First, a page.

Gender and the Philippines Labor Market

20 August 2012 -- The Gender and Labor Market national workshop, co-hosted by ADB's Philippines Country Office, and the Regional and Sustainable Development Department (RSDD), aimed to share and discuss the outcome and recommendations of the national level gender analysis of the Philippine labor market research project, Regional Research and Development Technical Assistance (R-RDTA) 7700: Promoting Gender Equality in the Labor Market for more Inclusive Growth.

The research seeks to identify potential labor market reforms that will promote decent and expanded employment opportunities for women, which could contribute to inclusive growth.

"Decent work," as defined by the International Labour Organizations (ILO), involves opportunities for employment that are productive, deliver a fair income, and provide security in the workplace and social protection for workers and their families. The research covers the Philippines, Cambodia and Kazakhstan.

The workshop provided an opportunity to obtain feedback from the participants, who came from government, various labor market agencies, academe and civil society, about the findings and recommendations of the project, which was primarily a desk-based review. The Philippines portion of the project, conducted by 3 national consultants with the support of 2 international consultants aimed to:

  • provide a gendered analysis of the Philippines labor market, government policies and legislation
  • analyze the determinants (and constraints) to the employment of women
  • identify and explore one - two market sectors in each country which could potentially be expanded or developed to promote opportunities for decent work for women
  • identify good practice examples from each DMC
  • provide legal and policy recommendations for promoting decent work for women.

Summary of presentations

Principal Country Specialist, Claudia Buentjen of ADB Philippines country office, delivered opening remarks, noting that although significant numbers of women have entered the labor market over the last decades, women's full productive potential remains untapped and the quality of their employment characteristically leaves them disadvantaged and vulnerable.

View the opening remarks.

ADB Senior Social Development Specialist (Gender) Imrana Jalal, explained the technical assistance project pointing out that the research was primarily a desk review based on what was available, but that it brought together most of what was available, into one document. Its added value was that it brought together global best practice in social and economic policy, and legislation; and country findings to see how the country measured up. She noted that the lack of detailed sex-disaggregated data in various industrial sectors continued to be a significant problem. The presentations were not able to cover all the information from the research, but would merely provide some highlights.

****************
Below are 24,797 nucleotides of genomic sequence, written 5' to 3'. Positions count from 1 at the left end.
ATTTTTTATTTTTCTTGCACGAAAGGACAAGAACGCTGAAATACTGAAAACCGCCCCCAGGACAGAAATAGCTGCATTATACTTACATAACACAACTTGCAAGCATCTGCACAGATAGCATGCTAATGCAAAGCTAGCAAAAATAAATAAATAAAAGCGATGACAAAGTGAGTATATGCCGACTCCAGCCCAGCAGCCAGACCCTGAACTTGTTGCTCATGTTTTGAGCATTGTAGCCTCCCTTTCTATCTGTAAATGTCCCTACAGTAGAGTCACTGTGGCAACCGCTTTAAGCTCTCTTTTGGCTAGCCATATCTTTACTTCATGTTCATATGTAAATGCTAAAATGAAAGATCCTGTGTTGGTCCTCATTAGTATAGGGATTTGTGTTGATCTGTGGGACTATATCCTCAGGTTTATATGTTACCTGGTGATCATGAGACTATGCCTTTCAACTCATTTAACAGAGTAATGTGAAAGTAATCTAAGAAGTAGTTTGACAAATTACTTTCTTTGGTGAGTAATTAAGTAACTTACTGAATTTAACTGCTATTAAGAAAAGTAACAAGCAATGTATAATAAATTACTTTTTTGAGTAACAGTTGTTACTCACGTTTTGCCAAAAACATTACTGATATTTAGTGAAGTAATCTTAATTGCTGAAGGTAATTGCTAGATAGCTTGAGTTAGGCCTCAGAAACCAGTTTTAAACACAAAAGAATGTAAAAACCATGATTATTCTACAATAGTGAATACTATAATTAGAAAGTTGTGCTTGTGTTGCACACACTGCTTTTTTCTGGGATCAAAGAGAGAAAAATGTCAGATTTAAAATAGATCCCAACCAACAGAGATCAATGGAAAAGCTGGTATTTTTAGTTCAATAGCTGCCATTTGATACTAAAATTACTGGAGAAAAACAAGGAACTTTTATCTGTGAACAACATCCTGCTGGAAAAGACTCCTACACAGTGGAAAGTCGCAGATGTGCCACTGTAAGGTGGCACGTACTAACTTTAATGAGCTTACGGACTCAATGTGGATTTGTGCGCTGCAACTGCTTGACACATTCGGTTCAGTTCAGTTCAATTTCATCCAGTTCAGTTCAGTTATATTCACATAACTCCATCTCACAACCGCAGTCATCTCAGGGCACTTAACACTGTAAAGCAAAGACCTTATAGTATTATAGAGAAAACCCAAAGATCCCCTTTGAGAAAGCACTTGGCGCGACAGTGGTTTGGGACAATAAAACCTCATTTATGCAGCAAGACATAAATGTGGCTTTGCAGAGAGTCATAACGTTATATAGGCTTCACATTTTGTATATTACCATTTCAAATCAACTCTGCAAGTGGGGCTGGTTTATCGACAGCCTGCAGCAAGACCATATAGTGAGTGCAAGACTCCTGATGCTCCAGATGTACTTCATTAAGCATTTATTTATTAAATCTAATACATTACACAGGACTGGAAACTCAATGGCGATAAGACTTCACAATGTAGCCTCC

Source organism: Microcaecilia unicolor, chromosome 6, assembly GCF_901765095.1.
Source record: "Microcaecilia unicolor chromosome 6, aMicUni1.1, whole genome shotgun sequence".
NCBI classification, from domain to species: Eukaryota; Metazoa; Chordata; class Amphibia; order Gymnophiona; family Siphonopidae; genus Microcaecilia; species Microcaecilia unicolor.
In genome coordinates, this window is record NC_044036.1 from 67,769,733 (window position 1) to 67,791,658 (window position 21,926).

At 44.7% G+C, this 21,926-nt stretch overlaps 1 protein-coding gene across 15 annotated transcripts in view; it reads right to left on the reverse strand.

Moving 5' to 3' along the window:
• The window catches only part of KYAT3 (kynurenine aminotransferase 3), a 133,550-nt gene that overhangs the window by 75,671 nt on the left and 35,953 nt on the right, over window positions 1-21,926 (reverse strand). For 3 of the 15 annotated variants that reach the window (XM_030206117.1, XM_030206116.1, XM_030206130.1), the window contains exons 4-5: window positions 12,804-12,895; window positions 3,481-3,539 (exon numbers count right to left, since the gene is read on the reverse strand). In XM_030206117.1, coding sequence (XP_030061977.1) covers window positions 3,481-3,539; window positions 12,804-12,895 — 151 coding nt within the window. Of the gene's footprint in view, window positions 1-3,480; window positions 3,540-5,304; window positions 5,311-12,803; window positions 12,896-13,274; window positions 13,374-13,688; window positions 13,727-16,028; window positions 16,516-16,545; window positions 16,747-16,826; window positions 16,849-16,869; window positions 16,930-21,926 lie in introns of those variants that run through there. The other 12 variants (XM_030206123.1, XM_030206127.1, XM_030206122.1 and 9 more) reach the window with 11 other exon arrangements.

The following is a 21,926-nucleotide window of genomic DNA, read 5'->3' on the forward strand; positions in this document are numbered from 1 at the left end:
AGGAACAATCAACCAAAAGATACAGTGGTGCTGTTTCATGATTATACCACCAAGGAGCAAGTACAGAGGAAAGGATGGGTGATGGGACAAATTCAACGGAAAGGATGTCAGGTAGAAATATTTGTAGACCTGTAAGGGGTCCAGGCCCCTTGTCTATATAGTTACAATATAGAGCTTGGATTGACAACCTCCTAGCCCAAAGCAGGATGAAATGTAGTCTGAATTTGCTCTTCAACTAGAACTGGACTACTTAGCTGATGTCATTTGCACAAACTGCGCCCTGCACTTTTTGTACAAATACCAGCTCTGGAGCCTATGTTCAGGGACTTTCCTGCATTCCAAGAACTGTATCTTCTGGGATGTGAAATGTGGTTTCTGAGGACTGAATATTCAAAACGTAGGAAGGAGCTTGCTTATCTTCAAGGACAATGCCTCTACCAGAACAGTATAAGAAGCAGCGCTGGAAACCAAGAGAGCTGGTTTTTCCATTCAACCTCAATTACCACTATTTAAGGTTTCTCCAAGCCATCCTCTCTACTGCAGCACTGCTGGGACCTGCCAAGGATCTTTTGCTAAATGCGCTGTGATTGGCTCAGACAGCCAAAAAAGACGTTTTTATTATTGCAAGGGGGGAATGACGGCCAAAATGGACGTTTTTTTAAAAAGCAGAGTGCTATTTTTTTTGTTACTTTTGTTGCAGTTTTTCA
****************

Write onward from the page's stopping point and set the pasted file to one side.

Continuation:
View the presentation.

ADB Consultant, Fiona MacPhail (Professor of Economics, University of British Columbia, Canada,) delivered a presentation on Gender Inequality in the Philippines Labor Market. The presentation reported upon the preliminary findings of the country study, noting the low participation of women in comparison to other South East Asian countries, the decline in decent work, the substantial segregation by sex and "sticky floors" for women, and the patterns of employment for women in low, middle and high skill sectors.

View the presentation.

Norio Usui, ADB Senior Country Economist, Philippines Country Office, spoke on the topic, "Taking the Right Road to Inclusive Growth: Job creation through industrial diversification". The presentation assessed the recent economic situation in the Philippines, suggested how the economy could increase its potential GDP growth rate to 7-8% and how to make growth more inclusive. Recommendations as to what changes were needed in the manufacturing sectors were also canvassed.

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Carolyn I. Sobritchea, national consultant and Gender Specialist for the Philippines, provided a gendered analysis of national government policies on employment and commented on whether they were effective. She spoke about the potential of the business processing outsourcing industry (BPO) which employed close to 800,000 people, of which about 70% were women. She argued that although this sector was not capable of employing millions of women, it was a source of relative decent work for graduates who would otherwise not be employed.

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ADB Consultant, Justice (Rt.) Robyn Layton AO, QC, Adjunct Professor of Law, University of South Australia, delivered a presentation on "Global Good Practices in Legislation and Work Opportunities for Women in Agriculture and Agribusiness in the Philippines". The Philippines' adequate legislative framework but poor enforcement record was noted. Agriculture and agribusiness were highlighted as a significant sector of great importance for women and the country due to the large numbers of women employed, the opportunity it presented for reducing poverty in rural areas, the potential for improved food security and increasing household income to sustain women and the families. The presentation illustrated the importance of women's engagement in the rice and vegetable industry and the importance of cooperatives, value chains, and micro-financing.

View the presentation.

Ma. Concepcion E. Sardana, Senior Programme Officer of the International Labor Organisation (ILO), Philippines office, spoke about problems of youth unemployment, and ILO's Decent Work program for Women. ILO is a partner in the R-RDTA research project.